Publishers send us a lot of books to review, and we wish we could get to them all more quickly. It took us 18 months to finally read Ken Doctor’s Newsonomics, but we’re glad we did. Doctor’s perspectives on the future of news are as fresh today as they were in early 2010. We were surprised and encouraged by his optimism.
Many journalists view the economics of their profession as bitter medicine. Doctor makes it clear that survival in the new world will mean understanding the business, but those journalists who know how to package and market their work will thrive. And they won’t have to sell their souls or lower their standards to do it. Here’s our review on Amazon:
Journalists hate to talk about the economics of their profession, which is why this is such a valuable book. Doctor proceeds from the assumption that the newspaper industry as we have known it is an irreversible decline and that only a handful of national dailies will exist in a few years. There’s no reason to belabor that point, and he doesn’t.
Instead, he devotes the rest of the book to the much more important discussion of how journalism can be reinvented and deliver value in an economically sustainable model. His perspective is both optimistic and uplifting. Doctor sees the end of the vertically integrated news organization as creating opportunities for focused and nimble ventures to emerge that can indeed deliver quality journalism and pay their reporters a living wage. Competition will raise quality standards and ultimately deliver a better product. We have to go through an ugly deconstruction process in order to get there, but Doctor sees bright light at the end of the tunnel.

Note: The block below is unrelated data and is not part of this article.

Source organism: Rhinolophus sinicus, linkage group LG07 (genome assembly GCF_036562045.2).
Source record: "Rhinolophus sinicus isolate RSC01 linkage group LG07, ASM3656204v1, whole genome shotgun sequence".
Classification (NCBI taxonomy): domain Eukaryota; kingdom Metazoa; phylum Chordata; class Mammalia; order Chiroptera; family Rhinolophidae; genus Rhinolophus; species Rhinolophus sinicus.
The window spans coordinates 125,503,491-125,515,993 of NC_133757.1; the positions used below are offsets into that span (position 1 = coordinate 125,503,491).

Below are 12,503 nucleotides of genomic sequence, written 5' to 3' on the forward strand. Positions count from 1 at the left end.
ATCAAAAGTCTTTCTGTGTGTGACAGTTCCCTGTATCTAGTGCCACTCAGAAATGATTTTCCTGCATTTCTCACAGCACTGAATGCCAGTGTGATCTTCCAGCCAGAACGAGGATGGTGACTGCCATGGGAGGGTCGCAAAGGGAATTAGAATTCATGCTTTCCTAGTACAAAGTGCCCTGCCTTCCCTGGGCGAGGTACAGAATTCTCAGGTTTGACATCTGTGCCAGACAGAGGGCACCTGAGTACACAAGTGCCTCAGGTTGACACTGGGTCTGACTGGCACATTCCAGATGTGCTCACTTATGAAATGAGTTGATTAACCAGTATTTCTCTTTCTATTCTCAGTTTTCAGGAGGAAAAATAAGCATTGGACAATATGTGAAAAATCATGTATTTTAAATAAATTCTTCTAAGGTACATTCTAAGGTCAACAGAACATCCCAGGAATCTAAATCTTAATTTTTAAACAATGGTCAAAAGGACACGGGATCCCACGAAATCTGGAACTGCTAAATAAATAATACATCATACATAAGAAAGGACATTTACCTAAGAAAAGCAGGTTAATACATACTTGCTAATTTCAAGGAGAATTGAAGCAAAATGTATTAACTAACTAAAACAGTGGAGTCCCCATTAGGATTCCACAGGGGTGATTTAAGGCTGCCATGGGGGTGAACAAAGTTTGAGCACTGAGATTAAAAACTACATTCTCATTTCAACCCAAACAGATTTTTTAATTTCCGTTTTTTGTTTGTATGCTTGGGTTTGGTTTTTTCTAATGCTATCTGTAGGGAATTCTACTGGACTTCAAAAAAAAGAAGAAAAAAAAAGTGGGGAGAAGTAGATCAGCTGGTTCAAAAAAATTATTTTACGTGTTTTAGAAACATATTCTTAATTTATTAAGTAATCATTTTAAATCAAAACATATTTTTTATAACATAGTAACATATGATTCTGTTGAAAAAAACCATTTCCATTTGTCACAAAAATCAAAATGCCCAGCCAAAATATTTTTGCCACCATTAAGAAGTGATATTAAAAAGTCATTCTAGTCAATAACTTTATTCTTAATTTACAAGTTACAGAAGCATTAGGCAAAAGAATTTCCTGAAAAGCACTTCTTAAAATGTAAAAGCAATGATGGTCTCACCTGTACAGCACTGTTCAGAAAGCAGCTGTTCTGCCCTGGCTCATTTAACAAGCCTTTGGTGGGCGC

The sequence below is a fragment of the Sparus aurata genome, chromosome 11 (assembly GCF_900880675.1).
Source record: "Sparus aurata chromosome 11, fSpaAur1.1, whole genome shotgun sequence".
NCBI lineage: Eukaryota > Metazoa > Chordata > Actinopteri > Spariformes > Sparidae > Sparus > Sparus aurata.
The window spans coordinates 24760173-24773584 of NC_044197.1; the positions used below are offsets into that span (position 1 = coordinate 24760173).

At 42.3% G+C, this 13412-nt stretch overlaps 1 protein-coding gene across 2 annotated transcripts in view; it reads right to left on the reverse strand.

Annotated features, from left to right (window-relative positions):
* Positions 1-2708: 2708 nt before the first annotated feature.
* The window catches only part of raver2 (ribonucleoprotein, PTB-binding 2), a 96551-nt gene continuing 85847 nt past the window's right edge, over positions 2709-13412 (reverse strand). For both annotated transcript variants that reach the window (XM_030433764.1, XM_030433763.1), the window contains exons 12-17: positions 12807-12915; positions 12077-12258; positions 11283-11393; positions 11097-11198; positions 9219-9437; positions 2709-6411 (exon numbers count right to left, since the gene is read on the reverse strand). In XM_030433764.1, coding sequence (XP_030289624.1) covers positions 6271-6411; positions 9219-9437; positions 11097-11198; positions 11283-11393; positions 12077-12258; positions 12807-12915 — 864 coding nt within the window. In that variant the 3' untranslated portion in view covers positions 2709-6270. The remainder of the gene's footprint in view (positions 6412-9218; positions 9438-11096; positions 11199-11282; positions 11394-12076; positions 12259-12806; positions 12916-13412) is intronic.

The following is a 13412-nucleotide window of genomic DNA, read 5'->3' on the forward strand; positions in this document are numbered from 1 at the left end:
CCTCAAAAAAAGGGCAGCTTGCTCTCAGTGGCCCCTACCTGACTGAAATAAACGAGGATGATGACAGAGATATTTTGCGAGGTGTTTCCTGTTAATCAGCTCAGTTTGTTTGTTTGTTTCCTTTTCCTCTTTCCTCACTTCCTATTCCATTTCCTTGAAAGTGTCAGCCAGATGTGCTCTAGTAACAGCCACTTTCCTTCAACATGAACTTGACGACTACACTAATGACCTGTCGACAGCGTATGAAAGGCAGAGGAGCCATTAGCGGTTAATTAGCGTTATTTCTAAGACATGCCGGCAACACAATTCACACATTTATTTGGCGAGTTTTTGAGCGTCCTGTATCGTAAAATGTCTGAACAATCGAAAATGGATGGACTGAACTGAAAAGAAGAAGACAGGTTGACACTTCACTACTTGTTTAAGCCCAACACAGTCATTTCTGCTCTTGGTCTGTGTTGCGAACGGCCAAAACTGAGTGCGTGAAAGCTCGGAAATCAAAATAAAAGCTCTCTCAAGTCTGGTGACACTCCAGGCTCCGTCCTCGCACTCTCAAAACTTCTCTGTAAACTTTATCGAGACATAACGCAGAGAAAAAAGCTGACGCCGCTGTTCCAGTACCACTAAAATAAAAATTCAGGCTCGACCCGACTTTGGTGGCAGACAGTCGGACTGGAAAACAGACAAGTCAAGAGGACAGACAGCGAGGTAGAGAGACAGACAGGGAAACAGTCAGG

A lot of journalists are uncomfortable with Doctor’s views because they fear the loss of the comfortable salaries and modest output demands they have long enjoyed. Well, welcome to the new world. Jobs are going away and journalism is becoming a business of self-employed contractors. Journalists with initiative, innovation and skill will be able to make a better living working for multiple masters than they could have made working for media companies. News organizations will be under pressure to be more responsive to their readers’ demands, but Doctor does not believe this will result in the “dumbing down” of news. Tiered models will emerge that deliver high-quality journalism to those who are willing to pay a modest amount for it.
Newsonomics was published 18 months ago, but its lessons and predictions are just as valid today as they were then. This is a clear, concise and ultimately hopeful look at the economics of $45 billion industry in the middle of wholesale reinvention.